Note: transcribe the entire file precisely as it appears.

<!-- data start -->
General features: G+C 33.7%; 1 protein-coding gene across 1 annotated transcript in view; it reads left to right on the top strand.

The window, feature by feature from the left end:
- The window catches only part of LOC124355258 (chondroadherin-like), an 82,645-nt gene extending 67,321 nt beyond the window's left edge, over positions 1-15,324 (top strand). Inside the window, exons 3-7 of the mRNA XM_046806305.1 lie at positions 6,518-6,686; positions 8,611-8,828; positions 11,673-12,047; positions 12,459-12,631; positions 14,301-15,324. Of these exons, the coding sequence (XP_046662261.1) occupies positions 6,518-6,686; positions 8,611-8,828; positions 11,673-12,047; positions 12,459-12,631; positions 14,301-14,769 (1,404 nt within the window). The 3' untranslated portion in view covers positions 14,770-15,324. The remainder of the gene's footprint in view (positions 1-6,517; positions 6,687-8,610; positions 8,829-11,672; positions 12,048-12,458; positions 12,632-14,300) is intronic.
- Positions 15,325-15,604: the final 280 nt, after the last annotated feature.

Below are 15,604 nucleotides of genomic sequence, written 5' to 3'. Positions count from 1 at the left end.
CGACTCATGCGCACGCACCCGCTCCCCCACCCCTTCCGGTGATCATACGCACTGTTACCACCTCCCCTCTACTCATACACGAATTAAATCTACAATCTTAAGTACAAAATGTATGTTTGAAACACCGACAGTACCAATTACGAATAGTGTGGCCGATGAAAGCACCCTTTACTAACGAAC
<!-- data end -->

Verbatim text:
General features: G+C 33.7%; 1 protein-coding gene across 1 annotated transcript in view; it reads left to right on the top strand.

The window, feature by feature from the left end:
- The window catches only part of LOC124355258 (chondroadherin-like), an 82,645-nt gene extending 67,321 nt beyond the window's left edge, over positions 1-15,324 (top strand). Inside the window, exons 3-7 of the mRNA XM_046806305.1 lie at positions 6,518-6,686; positions 8,611-8,828; positions 11,673-12,047; positions 12,459-12,631; positions 14,301-15,324. Of these exons, the coding sequence (XP_046662261.1) occupies positions 6,518-6,686; positions 8,611-8,828; positions 11,673-12,047; positions 12,459-12,631; positions 14,301-14,769 (1,404 nt within the window). The 3' untranslated portion in view covers positions 14,770-15,324. The remainder of the gene's footprint in view (positions 1-6,517; positions 6,687-8,610; positions 8,829-11,672; positions 12,048-12,458; positions 12,632-14,300) is intronic.
- Positions 15,325-15,604: the final 280 nt, after the last annotated feature.

Below are 15,604 nucleotides of genomic sequence, written 5' to 3'. Positions count from 1 at the left end.
CGACTCATGCGCACGCACCCGCTCCCCCACCCCTTCCGGTGATCATACGCACTGTTACCACCTCCCCTCTACTCATACACGAATTAAATCTACAATCTTAAGTACAAAATGTATGTTTGAAACACCGACAGTACCAATTACGAATAGTGTGGCCGATGAAAGCACCCTTTACTAACGAAC